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CentralFloridaPalms.com Roots article December 2003. Previously published in Florida Gardening Magazine (www.floridagardening.com)

 

The Colorful Croton

Vast varieties of plant-life are available to the modern gardener. Exquisite species of flowering plants and trees provide endless selections. One such plant is the Codiaeum variegatum, or commonly known as the Croton. If you are seeking to add drama and beauty to your garden, the croton is a perfect fit. Its myriad of colors and shapes provide almost unlimited possibilities with relatively little effort.

The name Croton is actually a misnomer or a "Continuation of an error" according to A Codiaeum Encyclopedia-Crotons Of The World by Dr. B. F. Brown. In the late 1700's, plant collectors mistakenly labeled the plant in question a “Croton”, a name that was already reserved for another plant. Through the years of horticulture trade however, the name stuck.

The Croton is classified as an Old World tropical evergreen shrub, tracing its origins to Southeast Asia. The term evergreen is also somewhat a misnomer, as the croton in reality possesses a kaleidoscope of colors. Red, yellow, orange, purple, and green are some of the possible colors. A single plant may have many different colors in its individual leaves, making it appear psychedelic and surreal. In addition to their color diversity, Crotons also exhibit a multitude of intriguing leaf forms. Oak, corkscrew, broad and narrow leafs are some of forms you can find. The very interesting interrupted leaf is unique as well, where the leaf seems to be sprouting a smaller leaf on its end.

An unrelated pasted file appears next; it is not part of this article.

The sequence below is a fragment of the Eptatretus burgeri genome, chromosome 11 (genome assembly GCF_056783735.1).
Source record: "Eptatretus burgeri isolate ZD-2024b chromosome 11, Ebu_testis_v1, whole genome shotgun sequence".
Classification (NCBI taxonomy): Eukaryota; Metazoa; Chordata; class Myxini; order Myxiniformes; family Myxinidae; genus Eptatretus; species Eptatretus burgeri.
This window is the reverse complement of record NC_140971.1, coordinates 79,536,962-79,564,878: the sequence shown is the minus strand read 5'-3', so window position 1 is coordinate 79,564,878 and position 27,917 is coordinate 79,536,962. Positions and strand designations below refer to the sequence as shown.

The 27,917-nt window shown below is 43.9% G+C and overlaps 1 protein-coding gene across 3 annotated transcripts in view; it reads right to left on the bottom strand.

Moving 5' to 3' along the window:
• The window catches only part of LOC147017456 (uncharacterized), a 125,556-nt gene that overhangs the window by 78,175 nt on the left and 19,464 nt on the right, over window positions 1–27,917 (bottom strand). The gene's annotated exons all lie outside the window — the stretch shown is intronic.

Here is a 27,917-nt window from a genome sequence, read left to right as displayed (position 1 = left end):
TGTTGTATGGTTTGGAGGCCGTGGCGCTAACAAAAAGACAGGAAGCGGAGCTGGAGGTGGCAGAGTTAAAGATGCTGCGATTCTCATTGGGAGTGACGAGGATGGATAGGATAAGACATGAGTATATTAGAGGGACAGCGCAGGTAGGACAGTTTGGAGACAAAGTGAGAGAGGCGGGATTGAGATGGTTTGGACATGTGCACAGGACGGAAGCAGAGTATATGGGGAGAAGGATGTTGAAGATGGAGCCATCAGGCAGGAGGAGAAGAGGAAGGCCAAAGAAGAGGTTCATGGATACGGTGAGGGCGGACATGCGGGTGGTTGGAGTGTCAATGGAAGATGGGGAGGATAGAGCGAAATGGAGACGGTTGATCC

The Croton’s diversity can be attributed to its genetic instability. While it started out as a solid green-leafed plant, with nature's delicate touch and man's hybridization efforts, it now offers the collector numerous forms and shapes. The croton is truly a fascinating specimen.

As a true tropical shrub, the croton can only tolerate mild winters with no freezes when planted outside and is thus confined to the Southern half of the Florida peninsula. Crotons can be planted further North where freezes occur, but care and protection must be offered when freezing weather is expected. They make excellent container plants however, and many gardeners prefer to keep them in pots that can be easily moved into a garage or greenhouse during a freeze.